Burlington Pocket Watches
Burlington pocket watches are railroad pocket watches produced by The Burlington Watch Company.
The Burlington Watch Company, was a mail-order sales company. By selling directly to the consumer The Burlington Watch Company were able to eliminate the expensive sales and distribution channel.
Watches were sold on the "instalment plan," which allowed balances to be paid off at $2-$3 dollars per month, making high-quality watches available to those who otherwise might not be able to afford them.
The majority of watches sold by Burlington were "privately labelled" movements made under contract by the Illinois Watch Company i.e. they are Illinois watches.
Some contend that the Burlington Watch Company was a subsidiary of the Illinois Watch Company, but this claim has not been documented.
Burlington also sold a small number of movements made by Henry Moser & Co, in Switzerland. These movements may have been sold only in Canada and appear to have been cased in Canadian-made cases. Most American Burlington watches were sold in Burlington-signed gold-filled cases of good quality.
In the early years, most of the watches sold by Burlington were 16-size, 19-jewel movements, based on the Illinois Model 5 and Model 9. Many were designated "Burlington Special" and were so signed on the dial. It is curious to note that the "Burlington Special" designation only appeared on the dial, and not on the movement. The 19-jewel watches were discontinued in 1917 when the company began selling a complete line of 21-jewel watches, adjusted to temperature and positions. The most common of these was based on the Illinois Model 9.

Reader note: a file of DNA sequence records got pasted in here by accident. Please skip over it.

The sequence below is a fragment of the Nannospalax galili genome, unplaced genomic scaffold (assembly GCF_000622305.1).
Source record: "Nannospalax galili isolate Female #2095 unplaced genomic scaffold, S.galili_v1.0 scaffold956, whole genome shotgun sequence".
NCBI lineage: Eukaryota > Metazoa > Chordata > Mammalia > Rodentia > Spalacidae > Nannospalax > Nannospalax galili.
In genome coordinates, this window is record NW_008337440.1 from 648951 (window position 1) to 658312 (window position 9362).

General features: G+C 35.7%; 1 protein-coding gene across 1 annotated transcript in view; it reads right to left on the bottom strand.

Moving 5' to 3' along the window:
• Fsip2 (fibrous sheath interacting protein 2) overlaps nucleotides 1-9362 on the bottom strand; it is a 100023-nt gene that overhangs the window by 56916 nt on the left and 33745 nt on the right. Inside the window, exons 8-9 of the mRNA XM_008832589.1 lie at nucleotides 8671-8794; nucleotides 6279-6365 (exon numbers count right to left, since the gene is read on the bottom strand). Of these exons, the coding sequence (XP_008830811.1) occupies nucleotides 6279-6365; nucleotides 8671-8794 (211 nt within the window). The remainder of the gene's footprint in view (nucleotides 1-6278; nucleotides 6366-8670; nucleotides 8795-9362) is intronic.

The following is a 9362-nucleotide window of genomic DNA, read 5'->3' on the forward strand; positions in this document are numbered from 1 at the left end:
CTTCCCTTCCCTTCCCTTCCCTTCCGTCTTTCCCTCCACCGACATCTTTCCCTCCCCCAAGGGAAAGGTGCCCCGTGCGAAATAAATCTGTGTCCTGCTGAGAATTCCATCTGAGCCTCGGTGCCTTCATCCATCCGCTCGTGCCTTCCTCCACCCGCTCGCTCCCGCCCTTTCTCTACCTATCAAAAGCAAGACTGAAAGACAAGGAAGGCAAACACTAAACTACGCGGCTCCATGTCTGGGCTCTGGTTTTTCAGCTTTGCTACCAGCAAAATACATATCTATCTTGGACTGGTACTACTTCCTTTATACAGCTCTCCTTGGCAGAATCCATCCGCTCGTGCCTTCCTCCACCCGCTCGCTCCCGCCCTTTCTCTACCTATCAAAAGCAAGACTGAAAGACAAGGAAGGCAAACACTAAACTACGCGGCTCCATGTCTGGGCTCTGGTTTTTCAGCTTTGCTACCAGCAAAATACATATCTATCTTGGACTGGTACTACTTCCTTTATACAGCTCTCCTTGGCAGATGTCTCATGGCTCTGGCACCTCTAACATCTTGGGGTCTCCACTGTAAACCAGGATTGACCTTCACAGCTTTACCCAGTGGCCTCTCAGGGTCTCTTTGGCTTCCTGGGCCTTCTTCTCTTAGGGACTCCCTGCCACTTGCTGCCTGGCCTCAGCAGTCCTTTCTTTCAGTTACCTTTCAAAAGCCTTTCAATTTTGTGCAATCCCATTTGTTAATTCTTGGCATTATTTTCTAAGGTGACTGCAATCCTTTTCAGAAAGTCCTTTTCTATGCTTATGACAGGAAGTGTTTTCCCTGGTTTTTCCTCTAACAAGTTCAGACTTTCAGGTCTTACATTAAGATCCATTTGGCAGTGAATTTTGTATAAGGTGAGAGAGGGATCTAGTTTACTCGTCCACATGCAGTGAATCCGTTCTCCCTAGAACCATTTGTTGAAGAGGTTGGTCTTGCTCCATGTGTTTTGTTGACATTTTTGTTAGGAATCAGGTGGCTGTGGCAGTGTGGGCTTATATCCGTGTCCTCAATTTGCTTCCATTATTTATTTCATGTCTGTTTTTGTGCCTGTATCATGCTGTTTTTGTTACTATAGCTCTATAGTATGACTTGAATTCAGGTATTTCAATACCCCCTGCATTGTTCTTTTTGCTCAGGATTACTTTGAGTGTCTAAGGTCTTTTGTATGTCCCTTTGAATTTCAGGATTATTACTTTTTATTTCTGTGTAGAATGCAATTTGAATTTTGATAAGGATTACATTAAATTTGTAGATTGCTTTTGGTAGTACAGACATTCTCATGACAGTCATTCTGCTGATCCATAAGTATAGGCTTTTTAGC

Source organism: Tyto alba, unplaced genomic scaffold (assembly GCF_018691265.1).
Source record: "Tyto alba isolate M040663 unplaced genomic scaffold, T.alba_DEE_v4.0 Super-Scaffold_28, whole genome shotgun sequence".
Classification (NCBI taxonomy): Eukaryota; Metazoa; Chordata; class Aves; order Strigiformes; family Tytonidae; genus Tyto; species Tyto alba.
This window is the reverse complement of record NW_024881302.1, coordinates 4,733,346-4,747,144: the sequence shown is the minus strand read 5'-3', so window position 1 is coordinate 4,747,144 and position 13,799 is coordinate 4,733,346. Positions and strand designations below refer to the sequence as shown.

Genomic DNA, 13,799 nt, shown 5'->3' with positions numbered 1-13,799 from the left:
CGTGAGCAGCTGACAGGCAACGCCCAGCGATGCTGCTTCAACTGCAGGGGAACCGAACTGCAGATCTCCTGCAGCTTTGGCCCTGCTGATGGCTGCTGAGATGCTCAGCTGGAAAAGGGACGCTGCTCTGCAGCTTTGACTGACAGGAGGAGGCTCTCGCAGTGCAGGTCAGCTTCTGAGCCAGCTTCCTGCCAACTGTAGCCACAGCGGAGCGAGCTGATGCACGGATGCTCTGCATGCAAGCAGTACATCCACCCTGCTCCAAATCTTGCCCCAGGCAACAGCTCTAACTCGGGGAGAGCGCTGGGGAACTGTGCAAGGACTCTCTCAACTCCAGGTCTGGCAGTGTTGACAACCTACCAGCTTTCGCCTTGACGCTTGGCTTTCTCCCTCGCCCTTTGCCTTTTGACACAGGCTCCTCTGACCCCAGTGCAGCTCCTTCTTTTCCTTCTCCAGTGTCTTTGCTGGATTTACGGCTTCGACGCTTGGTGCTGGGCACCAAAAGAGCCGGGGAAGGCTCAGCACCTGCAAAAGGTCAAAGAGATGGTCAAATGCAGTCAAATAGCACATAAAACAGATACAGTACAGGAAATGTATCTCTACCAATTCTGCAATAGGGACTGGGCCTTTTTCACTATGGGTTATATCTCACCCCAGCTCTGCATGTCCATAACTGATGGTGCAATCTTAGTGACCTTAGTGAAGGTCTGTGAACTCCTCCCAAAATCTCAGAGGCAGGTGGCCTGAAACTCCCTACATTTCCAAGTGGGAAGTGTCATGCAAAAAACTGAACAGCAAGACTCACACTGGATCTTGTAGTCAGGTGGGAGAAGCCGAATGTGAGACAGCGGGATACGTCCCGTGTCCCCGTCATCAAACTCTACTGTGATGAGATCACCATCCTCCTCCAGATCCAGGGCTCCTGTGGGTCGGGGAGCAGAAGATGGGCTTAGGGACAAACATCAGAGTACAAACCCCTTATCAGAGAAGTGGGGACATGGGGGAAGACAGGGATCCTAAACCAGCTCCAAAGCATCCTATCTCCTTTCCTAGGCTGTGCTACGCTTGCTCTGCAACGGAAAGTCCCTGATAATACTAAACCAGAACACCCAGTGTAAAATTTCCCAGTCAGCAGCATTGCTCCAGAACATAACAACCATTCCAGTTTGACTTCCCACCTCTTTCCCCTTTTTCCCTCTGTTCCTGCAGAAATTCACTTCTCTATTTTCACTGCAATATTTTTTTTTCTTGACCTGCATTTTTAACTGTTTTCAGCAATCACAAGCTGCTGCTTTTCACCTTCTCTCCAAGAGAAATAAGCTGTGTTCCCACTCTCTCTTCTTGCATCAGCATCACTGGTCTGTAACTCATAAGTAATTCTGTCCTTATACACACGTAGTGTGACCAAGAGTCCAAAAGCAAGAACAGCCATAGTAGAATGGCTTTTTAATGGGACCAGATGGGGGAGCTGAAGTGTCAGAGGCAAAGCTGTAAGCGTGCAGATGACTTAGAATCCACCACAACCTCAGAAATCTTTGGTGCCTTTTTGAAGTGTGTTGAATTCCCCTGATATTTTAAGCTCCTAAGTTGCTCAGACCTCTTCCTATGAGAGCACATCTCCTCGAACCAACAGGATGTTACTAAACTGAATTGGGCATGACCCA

Burlington claimed that the sales and distribution practices of the major watch manufacturers were unfair to consumers because they "fixed prices" and forced consumers to pay too much to the "middlemen." Whether this was just a marketing ploy is unknown, but Burlington often advertised their watches as "Anti-Trust" watches because they were sold directly to the consumer with "no middleman." Burlington's direct-sales, instalment payment model was intended to put "… the highest watch value within reach of all."
Burlington also contracted with Illinois to produce a small number of 16s, 21-jewel movements in Sangamo grade, which was widely accepted for use in railway service. It is unclear how many other Burlington models were actually accepted for railway service (some certainly were), though Burlington advertised heavily in Railroad Brotherhood Journals, and other publications which catered to railway employees.
In Canada, Burlington sold a Swiss made 16-size, 21-jewel watch which met Railroad Time Service requirements. The watch appears to have only been used for railway service in Canada, and was approved by the Canadian Railroad Time Service. Many American railroads required approved watches to be American-made, so these Swiss-made watches do not appear to have been used in America.